NEW YORK (CNNMoney.com) -- Sony updated its line of e-readers Wednesday, a move that brought a touchscreen to its cheapest version but also hiked its price by almost $30.
The revamp tweaks the design of all three devices -- the Pocket, Touch and Daily Edition -- to make them smaller and lighter. But the real changes are in the technology updates.
The old Touch and Daily Edition Readers featured a touchscreen overlay, which some users complained was unresponsive and low-contrast. The Pocket had no touchscreen. Now, all three versions feature touchscreens with infrared sensors that read taps from fingers or the included stylus.
Sony also improved the E-Ink display's contrast for clearer text and photos, even in direct sunlight. And it announced plans to release a Reader Mobile Edition for iPhone and Android-based phones "later this year."
But the design buffing and tech updates in Wednesday's retooling also brought an increased price for all three models.
That's an unusual move, as other e-reader manufacturers are locked in a war that's led to a race to the bottom in pricing.
Sony (SNE) is now selling the Pocket for $179, a $29 price increase from the previous version. It's smaller and sleeker, with 2 gigabytes of memory -- about four times the storage on the old version -- but it still has a 5-inch screen, smaller than the screens of its biggest rivals.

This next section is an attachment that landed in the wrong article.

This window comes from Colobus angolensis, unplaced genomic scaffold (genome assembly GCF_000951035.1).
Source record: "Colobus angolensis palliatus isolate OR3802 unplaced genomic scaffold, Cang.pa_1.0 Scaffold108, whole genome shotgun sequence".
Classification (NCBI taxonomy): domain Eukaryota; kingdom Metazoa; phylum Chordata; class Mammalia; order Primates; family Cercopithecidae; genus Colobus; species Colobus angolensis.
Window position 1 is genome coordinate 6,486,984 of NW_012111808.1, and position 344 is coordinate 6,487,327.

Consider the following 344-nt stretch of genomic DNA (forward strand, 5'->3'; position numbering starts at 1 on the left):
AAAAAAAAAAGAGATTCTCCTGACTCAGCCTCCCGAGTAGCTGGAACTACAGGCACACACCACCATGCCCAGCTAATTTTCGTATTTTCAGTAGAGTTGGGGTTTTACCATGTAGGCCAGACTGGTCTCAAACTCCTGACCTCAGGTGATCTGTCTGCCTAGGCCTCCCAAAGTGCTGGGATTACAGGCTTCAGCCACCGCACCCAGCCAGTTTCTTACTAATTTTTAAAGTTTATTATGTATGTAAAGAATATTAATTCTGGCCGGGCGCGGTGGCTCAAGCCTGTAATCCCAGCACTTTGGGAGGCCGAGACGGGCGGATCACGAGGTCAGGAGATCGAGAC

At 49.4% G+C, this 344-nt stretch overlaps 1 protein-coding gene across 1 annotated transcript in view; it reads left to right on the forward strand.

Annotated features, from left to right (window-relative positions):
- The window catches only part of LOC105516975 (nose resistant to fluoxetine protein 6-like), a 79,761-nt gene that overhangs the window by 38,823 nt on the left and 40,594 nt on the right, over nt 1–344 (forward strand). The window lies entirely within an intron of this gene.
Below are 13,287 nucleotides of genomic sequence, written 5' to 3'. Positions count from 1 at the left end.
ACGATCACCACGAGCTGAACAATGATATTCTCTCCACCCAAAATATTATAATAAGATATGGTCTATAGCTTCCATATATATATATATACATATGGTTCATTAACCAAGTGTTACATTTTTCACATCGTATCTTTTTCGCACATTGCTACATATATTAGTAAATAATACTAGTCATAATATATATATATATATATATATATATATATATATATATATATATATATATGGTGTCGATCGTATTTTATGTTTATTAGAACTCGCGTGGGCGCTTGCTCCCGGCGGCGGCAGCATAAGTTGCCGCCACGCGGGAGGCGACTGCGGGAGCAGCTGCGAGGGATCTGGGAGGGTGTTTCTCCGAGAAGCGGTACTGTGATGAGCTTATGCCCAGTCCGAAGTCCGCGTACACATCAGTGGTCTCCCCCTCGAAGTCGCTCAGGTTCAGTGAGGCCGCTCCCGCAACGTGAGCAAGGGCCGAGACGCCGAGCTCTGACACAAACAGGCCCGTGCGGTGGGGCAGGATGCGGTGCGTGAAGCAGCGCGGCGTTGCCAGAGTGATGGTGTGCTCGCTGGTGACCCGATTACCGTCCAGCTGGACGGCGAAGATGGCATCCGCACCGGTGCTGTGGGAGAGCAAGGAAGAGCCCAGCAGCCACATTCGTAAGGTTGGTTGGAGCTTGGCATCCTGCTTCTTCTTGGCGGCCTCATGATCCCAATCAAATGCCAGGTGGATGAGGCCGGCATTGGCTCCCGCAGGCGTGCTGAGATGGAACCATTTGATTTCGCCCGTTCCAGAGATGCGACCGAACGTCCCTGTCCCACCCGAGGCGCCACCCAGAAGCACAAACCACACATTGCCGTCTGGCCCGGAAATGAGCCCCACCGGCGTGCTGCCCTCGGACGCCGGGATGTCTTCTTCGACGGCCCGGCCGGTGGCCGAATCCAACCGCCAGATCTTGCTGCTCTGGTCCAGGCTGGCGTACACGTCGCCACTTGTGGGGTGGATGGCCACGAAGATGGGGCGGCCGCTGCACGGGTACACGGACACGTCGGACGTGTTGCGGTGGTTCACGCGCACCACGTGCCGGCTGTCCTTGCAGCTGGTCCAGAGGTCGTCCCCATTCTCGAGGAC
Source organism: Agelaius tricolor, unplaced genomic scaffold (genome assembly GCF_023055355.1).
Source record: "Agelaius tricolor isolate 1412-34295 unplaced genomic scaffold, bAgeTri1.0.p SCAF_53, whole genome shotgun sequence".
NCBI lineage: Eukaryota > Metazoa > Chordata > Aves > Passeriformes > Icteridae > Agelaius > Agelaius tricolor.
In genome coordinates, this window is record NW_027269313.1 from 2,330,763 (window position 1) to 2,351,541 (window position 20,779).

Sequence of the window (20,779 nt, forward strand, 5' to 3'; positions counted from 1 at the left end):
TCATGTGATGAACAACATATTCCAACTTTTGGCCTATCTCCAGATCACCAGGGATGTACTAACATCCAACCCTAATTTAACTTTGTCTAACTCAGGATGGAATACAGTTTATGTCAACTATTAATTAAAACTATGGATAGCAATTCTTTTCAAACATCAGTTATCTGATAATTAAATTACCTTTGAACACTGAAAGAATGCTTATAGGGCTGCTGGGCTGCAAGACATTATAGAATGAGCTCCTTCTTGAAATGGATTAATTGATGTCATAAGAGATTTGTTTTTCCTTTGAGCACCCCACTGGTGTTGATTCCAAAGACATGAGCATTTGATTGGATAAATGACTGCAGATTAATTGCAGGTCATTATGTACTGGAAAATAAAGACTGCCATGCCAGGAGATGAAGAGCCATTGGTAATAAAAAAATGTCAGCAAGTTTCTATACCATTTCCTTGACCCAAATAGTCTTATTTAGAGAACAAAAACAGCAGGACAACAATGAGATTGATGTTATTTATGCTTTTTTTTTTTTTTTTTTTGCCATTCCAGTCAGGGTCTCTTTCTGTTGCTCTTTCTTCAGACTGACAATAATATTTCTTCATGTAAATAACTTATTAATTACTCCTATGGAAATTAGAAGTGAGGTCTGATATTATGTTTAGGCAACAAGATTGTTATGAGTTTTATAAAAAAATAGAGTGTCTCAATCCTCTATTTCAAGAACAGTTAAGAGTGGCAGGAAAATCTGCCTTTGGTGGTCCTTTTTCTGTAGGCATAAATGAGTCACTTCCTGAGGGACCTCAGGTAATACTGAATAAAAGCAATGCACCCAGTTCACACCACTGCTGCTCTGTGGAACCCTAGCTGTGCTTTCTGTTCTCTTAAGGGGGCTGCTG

The 6-inch Touch also began selling Wednesday for $229, a $59 price increase. The 7-inch Daily will cost $299 when it is released "in time for the holidays." That's $49 more than the price of the current model.
Still, thanks to multiple price drops over the past year, all three Sony readers remain cheaper than their original prices when they debuted in 2009.
On Wednesday, Borders said it would drop the prices of its two readers by $20. The Kobo reader is now $130 and the Aluratek Libre Pro costs $100.
Though the Sony devices cost more, most lack the Internet connectivity that's standard on some rival e-readers.
The Daily now has Wi-Fi access, and it can also get online via AT&T's (T, Fortune 500) 3G cell phone network. But users with the Pocket and Touch versions are stuck loading e-books with a USB drive, memory stick or SD card.
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